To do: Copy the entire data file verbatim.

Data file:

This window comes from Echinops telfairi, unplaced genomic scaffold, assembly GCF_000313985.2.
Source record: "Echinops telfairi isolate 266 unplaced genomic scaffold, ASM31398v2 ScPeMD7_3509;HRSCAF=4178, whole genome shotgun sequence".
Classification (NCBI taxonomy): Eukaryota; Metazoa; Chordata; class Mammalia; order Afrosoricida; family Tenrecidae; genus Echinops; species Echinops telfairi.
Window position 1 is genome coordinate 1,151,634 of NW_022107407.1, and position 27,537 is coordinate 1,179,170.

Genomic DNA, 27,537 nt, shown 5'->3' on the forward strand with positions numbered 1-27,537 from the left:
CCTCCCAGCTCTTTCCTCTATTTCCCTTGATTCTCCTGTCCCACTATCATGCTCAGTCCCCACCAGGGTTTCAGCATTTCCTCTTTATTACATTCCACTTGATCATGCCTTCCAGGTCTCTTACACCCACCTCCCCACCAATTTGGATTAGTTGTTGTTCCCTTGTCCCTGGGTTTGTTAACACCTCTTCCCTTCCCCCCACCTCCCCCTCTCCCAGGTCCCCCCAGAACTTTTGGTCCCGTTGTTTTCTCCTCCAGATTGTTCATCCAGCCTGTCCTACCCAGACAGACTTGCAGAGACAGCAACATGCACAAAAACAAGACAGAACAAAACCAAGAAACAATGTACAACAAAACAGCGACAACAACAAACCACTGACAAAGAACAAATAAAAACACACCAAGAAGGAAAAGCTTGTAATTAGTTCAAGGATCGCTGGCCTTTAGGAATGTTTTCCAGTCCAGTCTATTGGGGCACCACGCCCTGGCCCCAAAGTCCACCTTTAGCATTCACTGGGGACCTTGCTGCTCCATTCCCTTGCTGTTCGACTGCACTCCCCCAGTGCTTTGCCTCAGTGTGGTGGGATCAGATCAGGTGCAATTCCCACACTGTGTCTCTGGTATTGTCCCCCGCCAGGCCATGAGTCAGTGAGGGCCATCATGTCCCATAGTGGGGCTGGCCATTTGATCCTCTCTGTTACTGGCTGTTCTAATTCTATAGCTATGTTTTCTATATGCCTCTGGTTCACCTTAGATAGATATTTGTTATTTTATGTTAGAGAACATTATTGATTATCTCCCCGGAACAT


This window comes from Echinops telfairi, unplaced genomic scaffold, assembly GCF_000313985.2.
Source record: "Echinops telfairi isolate 266 unplaced genomic scaffold, ASM31398v2 ScPeMD7_3509;HRSCAF=4178, whole genome shotgun sequence".
Classification (NCBI taxonomy): Eukaryota; Metazoa; Chordata; class Mammalia; order Afrosoricida; family Tenrecidae; genus Echinops; species Echinops telfairi.
Window position 1 is genome coordinate 1,151,634 of NW_022107407.1, and position 27,537 is coordinate 1,179,170.

Genomic DNA, 27,537 nt, shown 5'->3' on the forward strand with positions numbered 1-27,537 from the left:
CCTCCCAGCTCTTTCCTCTATTTCCCTTGATTCTCCTGTCCCACTATCATGCTCAGTCCCCACCAGGGTTTCAGCATTTCCTCTTTATTACATTCCACTTGATCATGCCTTCCAGGTCTCTTACACCCACCTCCCCACCAATTTGGATTAGTTGTTGTTCCCTTGTCCCTGGGTTTGTTAACACCTCTTCCCTTCCCCCCACCTCCCCCTCTCCCAGGTCCCCCCAGAACTTTTGGTCCCGTTGTTTTCTCCTCCAGATTGTTCATCCAGCCTGTCCTACCCAGACAGACTTGCAGAGACAGCAACATGCACAAAAACAAGACAGAACAAAACCAAGAAACAATGTACAACAAAACAGCGACAACAACAAACCACTGACAAAGAACAAATAAAAACACACCAAGAAGGAAAAGCTTGTAATTAGTTCAAGGATCGCTGGCCTTTAGGAATGTTTTCCAGTCCAGTCTATTGGGGCACCACGCCCTGGCCCCAAAGTCCACCTTTAGCATTCACTGGGGACCTTGCTGCTCCATTCCCTTGCTGTTCGACTGCACTCCCCCAGTGCTTTGCCTCAGTGTGGTGGGATCAGATCAGGTGCAATTCCCACACTGTGTCTCTGGTATTGTCCCCCGCCAGGCCATGAGTCAGTGAGGGCCATCATGTCCCATAGTGGGGCTGGCCATTTGATCCTCTCTGTTACTGGCTGTTCTAATTCTATAGCTATGTTTTCTATATGCCTCTGGTTCACCTTAGATAGATATTTGTTATTTTATGTTAGAGAACATTATTGATTATCTCCCCGGAACAT